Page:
What to do if your energy provider miscalculates your bills
Ovo Energy customers have been wrongly hit with bills of up to £116,000 for a month’s energy expenditure after their bills were miscalculated, according to the BBC.
The energy ombudsman has upheld some of their complaints but many are still waiting for their accounts’ debts to be recalculated.
In response to the miscalculated bills, an Ovo spokesperson has shared: “We are very sorry for shortfalls in service. Our teams have looked into the cases shared with us by the BBC with urgency and, in many cases, provided a resolution.”
But what can customers do if their energy bills have been miscalculated? Here is everything you need to know.
What to do if your energy bills have been miscalculated
Following the BBC’s coverage, an energy ombudsman spokesperson has advised customers on what they can do if they are unhappy with the service they receive, including miscalculated bills.
They advised that, as a first port of call, customers try to get in touch with their energy providers to resolve the issue. You can do this via an email, a letter, or a phone call. It will be wise to keep a record of your exchanges with the company.
If you are unable to get a hold of your provider or they don’t offer you any satisfactory solutions for longer than eight weeks, then they can get in touch with the energy ombudsman. The ombudsman service is independent and free to use.
You are obliged to send your complaint to the ombudsman within 12 months of receiving the deadlock letter or the final response from your energy supplier. They will then study your case and make a decision about how your issue can be resolved and whether you’re due any apologies or compensation.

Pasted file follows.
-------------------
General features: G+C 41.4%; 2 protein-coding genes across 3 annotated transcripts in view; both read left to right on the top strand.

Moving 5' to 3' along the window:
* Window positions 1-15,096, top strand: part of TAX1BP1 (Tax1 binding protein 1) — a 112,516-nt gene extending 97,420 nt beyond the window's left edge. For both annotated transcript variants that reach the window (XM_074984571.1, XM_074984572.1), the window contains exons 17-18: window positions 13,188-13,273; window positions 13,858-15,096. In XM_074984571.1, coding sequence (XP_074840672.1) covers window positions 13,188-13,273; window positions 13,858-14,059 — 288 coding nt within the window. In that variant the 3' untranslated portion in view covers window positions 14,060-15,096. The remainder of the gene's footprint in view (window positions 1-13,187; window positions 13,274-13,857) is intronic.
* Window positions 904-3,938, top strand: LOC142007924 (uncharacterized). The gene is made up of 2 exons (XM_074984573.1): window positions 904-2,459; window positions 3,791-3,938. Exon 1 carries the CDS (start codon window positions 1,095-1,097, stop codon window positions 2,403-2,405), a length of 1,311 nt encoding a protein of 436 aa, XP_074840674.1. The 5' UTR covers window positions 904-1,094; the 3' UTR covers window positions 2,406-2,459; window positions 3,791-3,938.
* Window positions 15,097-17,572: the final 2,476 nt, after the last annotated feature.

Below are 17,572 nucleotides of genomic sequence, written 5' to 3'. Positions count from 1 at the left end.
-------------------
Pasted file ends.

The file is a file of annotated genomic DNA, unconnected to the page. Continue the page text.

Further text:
How do you report your energy provider?
Reporting your energy provider to the ombudsman is a fairly straightforward process.
Explain your problem, provide evidence, and share some personal information so the ombudsman can assess the situation fairly.
They might ask you to show evidence of when you first noticed the issue and when you complained to your energy provider. They will also be interested in seeing any copies you might have of correspondence or details of phone calls you’ve had. For instance, they might ask you about these exchanges’ dates and times.
Once you’ve supplied the necessary evidence, the ombudsman will carry out a full assessment, trying to look at both sides of the story, the legal requirements, other relevant regulations, and what is considered good industry practice.
They will come up with a resolution that your energy provider has to follow. If they fail to do so, you have the legal right to take them to court.